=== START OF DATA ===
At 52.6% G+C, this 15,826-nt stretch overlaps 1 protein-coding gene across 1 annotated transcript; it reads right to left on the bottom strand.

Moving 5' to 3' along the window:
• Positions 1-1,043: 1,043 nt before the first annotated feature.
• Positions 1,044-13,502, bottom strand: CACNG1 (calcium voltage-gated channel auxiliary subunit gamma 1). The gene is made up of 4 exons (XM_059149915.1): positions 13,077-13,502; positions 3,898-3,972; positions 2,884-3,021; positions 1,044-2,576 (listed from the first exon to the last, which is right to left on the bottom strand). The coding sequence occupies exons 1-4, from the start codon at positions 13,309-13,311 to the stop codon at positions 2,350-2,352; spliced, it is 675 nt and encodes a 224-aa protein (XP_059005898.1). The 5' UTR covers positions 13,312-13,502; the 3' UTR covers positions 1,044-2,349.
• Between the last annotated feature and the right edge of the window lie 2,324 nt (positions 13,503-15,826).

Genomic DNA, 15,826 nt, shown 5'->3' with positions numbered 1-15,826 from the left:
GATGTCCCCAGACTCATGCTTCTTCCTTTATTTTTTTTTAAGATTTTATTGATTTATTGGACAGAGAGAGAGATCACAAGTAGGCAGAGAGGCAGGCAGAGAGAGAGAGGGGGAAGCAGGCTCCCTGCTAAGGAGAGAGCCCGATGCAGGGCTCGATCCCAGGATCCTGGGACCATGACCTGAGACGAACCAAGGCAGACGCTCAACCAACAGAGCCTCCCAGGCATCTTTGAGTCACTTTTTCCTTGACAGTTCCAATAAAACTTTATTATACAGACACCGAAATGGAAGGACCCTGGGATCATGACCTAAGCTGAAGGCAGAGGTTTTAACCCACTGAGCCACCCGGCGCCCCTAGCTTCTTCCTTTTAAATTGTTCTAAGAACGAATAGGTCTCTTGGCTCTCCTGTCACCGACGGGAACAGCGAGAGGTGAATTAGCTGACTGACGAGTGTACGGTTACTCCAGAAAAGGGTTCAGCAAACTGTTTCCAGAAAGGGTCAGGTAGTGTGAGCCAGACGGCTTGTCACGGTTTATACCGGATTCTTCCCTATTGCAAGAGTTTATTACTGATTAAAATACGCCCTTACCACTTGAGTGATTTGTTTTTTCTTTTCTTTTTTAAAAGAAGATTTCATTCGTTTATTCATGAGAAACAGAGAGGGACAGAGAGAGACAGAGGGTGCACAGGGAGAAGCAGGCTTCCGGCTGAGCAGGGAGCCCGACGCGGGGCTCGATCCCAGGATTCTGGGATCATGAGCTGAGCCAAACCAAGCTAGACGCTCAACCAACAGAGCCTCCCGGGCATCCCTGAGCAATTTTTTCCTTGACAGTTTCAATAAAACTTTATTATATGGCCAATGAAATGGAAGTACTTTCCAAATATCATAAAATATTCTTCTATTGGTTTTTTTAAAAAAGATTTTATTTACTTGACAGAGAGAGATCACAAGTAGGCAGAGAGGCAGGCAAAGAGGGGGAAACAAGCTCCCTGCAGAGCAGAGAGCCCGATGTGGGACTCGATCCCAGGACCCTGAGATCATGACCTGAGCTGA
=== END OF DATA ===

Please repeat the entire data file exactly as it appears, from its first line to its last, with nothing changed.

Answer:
At 52.6% G+C, this 15,826-nt stretch overlaps 1 protein-coding gene across 1 annotated transcript; it reads right to left on the bottom strand.

Moving 5' to 3' along the window:
• Positions 1-1,043: 1,043 nt before the first annotated feature.
• Positions 1,044-13,502, bottom strand: CACNG1 (calcium voltage-gated channel auxiliary subunit gamma 1). The gene is made up of 4 exons (XM_059149915.1): positions 13,077-13,502; positions 3,898-3,972; positions 2,884-3,021; positions 1,044-2,576 (listed from the first exon to the last, which is right to left on the bottom strand). The coding sequence occupies exons 1-4, from the start codon at positions 13,309-13,311 to the stop codon at positions 2,350-2,352; spliced, it is 675 nt and encodes a 224-aa protein (XP_059005898.1). The 5' UTR covers positions 13,312-13,502; the 3' UTR covers positions 1,044-2,349.
• Between the last annotated feature and the right edge of the window lie 2,324 nt (positions 13,503-15,826).

Genomic DNA, 15,826 nt, shown 5'->3' with positions numbered 1-15,826 from the left:
GATGTCCCCAGACTCATGCTTCTTCCTTTATTTTTTTTTAAGATTTTATTGATTTATTGGACAGAGAGAGAGATCACAAGTAGGCAGAGAGGCAGGCAGAGAGAGAGAGGGGGAAGCAGGCTCCCTGCTAAGGAGAGAGCCCGATGCAGGGCTCGATCCCAGGATCCTGGGACCATGACCTGAGACGAACCAAGGCAGACGCTCAACCAACAGAGCCTCCCAGGCATCTTTGAGTCACTTTTTCCTTGACAGTTCCAATAAAACTTTATTATACAGACACCGAAATGGAAGGACCCTGGGATCATGACCTAAGCTGAAGGCAGAGGTTTTAACCCACTGAGCCACCCGGCGCCCCTAGCTTCTTCCTTTTAAATTGTTCTAAGAACGAATAGGTCTCTTGGCTCTCCTGTCACCGACGGGAACAGCGAGAGGTGAATTAGCTGACTGACGAGTGTACGGTTACTCCAGAAAAGGGTTCAGCAAACTGTTTCCAGAAAGGGTCAGGTAGTGTGAGCCAGACGGCTTGTCACGGTTTATACCGGATTCTTCCCTATTGCAAGAGTTTATTACTGATTAAAATACGCCCTTACCACTTGAGTGATTTGTTTTTTCTTTTCTTTTTTAAAAGAAGATTTCATTCGTTTATTCATGAGAAACAGAGAGGGACAGAGAGAGACAGAGGGTGCACAGGGAGAAGCAGGCTTCCGGCTGAGCAGGGAGCCCGACGCGGGGCTCGATCCCAGGATTCTGGGATCATGAGCTGAGCCAAACCAAGCTAGACGCTCAACCAACAGAGCCTCCCGGGCATCCCTGAGCAATTTTTTCCTTGACAGTTTCAATAAAACTTTATTATATGGCCAATGAAATGGAAGTACTTTCCAAATATCATAAAATATTCTTCTATTGGTTTTTTTAAAAAAGATTTTATTTACTTGACAGAGAGAGATCACAAGTAGGCAGAGAGGCAGGCAAAGAGGGGGAAACAAGCTCCCTGCAGAGCAGAGAGCCCGATGTGGGACTCGATCCCAGGACCCTGAGATCATGACCTGAGCTGA